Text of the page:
TRANSCRIPT

Trip Coach: November 11, 2008

Stephen Keeling, author of the first-edition "Rough Guide to Puerto Rico," answered your questions about Puerto Rico.

By , Tuesday, Nov 11, 2008, 12:21 PM

Stephen Keeling: Hi! This is Stephen Keeling, and I'm excited to chat with you today about Puerto Rico. Let's get started!

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Arlington, Va.: My wife and I will be taking a trip to Puerto Rico in March. We have one week to do anything we want and are trying to decide between Vieques and Culebra for a relaxing week while still having options available for things to do. What are the benefits of each island and what do you recommend?

Stephen Keeling: Great question. The two islands have a lot in common, but there are quite a few differences. Vieques is far larger, and with a population of around 10,000 it can seem much busier at times (Culebra has around 3000 inhabitants), though it's relatively easy to find a secluded strip of sand. Much of the tourist infrastructure is run by American expats on Vieques—Puerto Ricans still dominate on Culebra (though pretty much everyone speaks English on both islands). Unlike Vieques (which does occasionally experience bouts of car theft), crime is virtually unknown on Culebra: much of it shuts down in the afternoons for a siesta. Both islands have absolutely stunning beaches, though you'll have more choice on Vieques—the hotel and eating options are also far better on Vieques. Culebra has the most famous beach, Flamenco, and is a bit better for diving, snorkeling and kayaking, though if you get tired of the sea and sun, Vieques has some enticing cultural attractions (such as the old Spanish fort and prehistoric site) that are lacking in Culebra. In short, Culebra is best for a really tranquil, beach and water-based holiday; but Vieques offers more options in terms of wild, unspoiled beaches, eating and drinking, and activities. I love them both—hope this has made your choice easier!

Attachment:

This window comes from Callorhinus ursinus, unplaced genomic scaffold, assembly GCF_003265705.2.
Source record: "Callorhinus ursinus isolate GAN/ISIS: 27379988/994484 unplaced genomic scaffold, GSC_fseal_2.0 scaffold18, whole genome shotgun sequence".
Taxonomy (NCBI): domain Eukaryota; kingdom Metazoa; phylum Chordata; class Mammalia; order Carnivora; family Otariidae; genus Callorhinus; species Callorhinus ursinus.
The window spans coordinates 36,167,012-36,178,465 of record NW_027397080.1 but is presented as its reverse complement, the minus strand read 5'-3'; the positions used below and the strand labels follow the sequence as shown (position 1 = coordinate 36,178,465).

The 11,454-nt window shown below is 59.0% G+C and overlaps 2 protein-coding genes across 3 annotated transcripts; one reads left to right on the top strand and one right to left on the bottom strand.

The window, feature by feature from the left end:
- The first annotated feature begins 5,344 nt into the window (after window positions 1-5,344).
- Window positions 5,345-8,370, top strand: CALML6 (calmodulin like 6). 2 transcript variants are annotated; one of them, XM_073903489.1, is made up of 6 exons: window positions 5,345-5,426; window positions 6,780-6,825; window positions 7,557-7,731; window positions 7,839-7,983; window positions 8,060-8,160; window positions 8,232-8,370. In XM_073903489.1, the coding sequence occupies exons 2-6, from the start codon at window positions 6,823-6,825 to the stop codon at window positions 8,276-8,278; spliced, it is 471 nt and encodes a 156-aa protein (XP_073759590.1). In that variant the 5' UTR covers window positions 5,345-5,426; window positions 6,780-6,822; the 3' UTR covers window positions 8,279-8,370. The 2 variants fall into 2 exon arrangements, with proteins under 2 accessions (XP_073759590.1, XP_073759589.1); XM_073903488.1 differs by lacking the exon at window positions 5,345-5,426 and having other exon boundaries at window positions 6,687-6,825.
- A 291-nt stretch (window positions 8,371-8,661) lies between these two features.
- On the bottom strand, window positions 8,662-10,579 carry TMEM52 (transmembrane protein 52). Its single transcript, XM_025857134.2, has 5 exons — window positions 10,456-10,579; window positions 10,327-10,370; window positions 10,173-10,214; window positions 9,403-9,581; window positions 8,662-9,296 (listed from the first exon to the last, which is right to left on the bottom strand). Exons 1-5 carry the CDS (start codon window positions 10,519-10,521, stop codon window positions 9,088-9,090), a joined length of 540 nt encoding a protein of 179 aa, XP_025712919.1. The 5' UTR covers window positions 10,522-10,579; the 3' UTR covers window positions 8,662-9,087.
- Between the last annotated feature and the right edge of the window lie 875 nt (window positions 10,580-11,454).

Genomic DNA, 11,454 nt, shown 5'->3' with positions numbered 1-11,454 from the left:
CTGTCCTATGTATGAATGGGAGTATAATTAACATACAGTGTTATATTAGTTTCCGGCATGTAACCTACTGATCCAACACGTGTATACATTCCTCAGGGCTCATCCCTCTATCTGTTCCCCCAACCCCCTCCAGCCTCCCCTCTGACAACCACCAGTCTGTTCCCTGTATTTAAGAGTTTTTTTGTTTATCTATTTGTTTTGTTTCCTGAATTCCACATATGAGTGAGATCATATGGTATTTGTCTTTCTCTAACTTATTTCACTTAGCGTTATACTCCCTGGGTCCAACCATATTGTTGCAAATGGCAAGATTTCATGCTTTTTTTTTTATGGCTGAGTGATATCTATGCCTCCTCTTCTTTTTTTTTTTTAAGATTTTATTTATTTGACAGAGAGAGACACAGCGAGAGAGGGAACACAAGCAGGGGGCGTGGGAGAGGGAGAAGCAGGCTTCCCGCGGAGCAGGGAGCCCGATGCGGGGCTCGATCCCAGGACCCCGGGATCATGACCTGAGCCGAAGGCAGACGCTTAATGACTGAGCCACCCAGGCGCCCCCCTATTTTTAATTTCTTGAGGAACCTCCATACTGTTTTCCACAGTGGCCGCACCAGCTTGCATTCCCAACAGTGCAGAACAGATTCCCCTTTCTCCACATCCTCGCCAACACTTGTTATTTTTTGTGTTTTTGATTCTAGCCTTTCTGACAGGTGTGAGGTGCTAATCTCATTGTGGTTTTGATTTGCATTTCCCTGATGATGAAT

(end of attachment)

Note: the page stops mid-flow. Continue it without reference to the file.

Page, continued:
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Rochester Hills, Mich.: How is the scuba diving and snorkling offshore and by boat?

Stephen Keeling: This really depends where you are in Puerto Rico, but as a guide, I'd budget $100-120 for two-tank dives (this assumes you are certified of course), and $50-75 per snorkeling session (2-3hrs). Most scuba trips will involve a boat ride. Remember that there are also many places to snorkel just offshore for free—paid trips will normally be an organized boat trip to an offshore reef. In general, operators in La Parguera and Culebra are slightly cheaper than San Juan, Fajardo and Rincón.

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Provo, Utah: I've only been to Puerto Rico as part of a cruise, so I've really missed out on the island's interior. What can you tell me about Camuy Caverns?

Stephen Keeling: I'm glad you've asked about Camuy! Puerto Rico's interior is definitely well worth exploring, but the problem with Camuy right now is that the best part—the guided walk through Cueva Clara, the biggest, most spectacular cavern—has been closed since January this year, when a tourist was actually killed by falling rocks (the first time this had ever happened).
What you get instead for your $12 entry fee is a brief introductory video and trolley bus tour around the mouth of Sumidero Tres Pueblos, a colossal sinkhole. The sinkhole is amazing, but to be honest, it's probably not worth visiting Camuy until the main caves re-open (hopefully sometime in 2009). If you're curious anyway, the park is open Wed-Sun 8.30am-5pm. Call the park at 787/898-3100 for the latest, though you need to mention Cueva Clara specifically—otherwise they tend to insist that 'the park is open' and leave it at that.